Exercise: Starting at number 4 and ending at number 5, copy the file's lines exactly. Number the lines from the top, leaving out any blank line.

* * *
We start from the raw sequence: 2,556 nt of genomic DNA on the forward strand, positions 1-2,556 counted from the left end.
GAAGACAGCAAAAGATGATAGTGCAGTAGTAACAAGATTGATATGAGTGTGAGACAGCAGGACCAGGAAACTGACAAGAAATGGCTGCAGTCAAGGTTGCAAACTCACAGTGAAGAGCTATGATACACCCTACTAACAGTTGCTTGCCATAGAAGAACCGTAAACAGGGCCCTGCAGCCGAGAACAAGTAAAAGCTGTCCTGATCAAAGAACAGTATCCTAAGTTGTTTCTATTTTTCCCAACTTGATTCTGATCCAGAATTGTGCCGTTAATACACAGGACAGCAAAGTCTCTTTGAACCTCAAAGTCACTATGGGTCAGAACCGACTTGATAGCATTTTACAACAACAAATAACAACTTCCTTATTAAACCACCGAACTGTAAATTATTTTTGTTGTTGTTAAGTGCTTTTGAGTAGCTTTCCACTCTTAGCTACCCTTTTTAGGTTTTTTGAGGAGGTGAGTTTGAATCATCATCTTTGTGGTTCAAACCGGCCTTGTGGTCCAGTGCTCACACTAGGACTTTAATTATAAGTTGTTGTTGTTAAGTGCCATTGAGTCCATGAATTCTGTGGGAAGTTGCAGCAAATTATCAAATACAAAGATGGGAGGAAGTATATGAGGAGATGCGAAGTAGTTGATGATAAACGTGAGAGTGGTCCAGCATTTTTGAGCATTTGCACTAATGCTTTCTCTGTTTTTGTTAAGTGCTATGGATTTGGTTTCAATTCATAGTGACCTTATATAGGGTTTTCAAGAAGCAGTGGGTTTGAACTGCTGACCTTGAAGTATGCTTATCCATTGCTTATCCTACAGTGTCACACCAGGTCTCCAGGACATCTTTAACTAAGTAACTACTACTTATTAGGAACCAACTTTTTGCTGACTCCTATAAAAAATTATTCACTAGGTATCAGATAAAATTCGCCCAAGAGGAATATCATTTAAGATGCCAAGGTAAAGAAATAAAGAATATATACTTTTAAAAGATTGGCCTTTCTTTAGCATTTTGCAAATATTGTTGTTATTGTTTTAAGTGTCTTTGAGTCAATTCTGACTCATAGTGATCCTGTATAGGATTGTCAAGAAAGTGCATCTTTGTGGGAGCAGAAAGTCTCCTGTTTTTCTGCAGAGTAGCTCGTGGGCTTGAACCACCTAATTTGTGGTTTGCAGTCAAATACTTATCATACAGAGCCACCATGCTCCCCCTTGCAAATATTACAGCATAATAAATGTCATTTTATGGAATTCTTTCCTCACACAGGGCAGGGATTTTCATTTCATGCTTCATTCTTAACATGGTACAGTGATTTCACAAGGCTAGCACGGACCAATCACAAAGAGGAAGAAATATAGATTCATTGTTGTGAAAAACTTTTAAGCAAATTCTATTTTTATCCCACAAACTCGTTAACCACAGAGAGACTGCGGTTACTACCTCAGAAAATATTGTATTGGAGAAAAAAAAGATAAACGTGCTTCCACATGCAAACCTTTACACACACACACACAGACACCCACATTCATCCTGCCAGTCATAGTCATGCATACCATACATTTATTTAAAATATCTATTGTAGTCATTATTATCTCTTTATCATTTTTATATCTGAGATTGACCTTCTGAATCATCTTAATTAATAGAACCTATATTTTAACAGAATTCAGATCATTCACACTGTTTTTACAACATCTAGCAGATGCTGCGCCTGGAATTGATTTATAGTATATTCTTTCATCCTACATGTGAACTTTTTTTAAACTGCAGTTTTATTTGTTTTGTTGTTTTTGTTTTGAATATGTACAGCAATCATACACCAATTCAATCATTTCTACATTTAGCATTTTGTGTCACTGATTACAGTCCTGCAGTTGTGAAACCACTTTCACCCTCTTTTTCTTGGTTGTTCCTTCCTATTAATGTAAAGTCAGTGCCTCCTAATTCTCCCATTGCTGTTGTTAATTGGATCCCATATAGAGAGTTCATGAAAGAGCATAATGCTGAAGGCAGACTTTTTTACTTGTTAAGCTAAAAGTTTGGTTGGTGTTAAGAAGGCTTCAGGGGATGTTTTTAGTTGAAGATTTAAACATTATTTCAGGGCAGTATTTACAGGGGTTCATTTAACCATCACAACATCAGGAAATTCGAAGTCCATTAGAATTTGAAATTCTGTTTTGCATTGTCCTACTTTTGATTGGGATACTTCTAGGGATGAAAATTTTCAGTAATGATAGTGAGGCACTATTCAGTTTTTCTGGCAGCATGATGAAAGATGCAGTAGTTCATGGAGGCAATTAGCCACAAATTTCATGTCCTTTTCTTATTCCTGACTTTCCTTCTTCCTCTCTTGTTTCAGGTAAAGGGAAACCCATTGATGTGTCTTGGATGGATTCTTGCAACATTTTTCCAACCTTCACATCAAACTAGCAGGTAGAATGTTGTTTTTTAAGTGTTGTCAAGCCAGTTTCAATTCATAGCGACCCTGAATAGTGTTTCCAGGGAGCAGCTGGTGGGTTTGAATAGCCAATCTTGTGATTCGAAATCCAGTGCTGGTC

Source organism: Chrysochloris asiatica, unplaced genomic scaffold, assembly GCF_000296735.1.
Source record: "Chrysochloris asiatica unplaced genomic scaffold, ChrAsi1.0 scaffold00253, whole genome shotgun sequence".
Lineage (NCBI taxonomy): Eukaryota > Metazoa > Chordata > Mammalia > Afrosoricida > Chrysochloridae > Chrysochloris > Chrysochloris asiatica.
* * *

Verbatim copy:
Source record: "Chrysochloris asiatica unplaced genomic scaffold, ChrAsi1.0 scaffold00253, whole genome shotgun sequence".
Lineage (NCBI taxonomy): Eukaryota > Metazoa > Chordata > Mammalia > Afrosoricida > Chrysochloridae > Chrysochloris > Chrysochloris asiatica.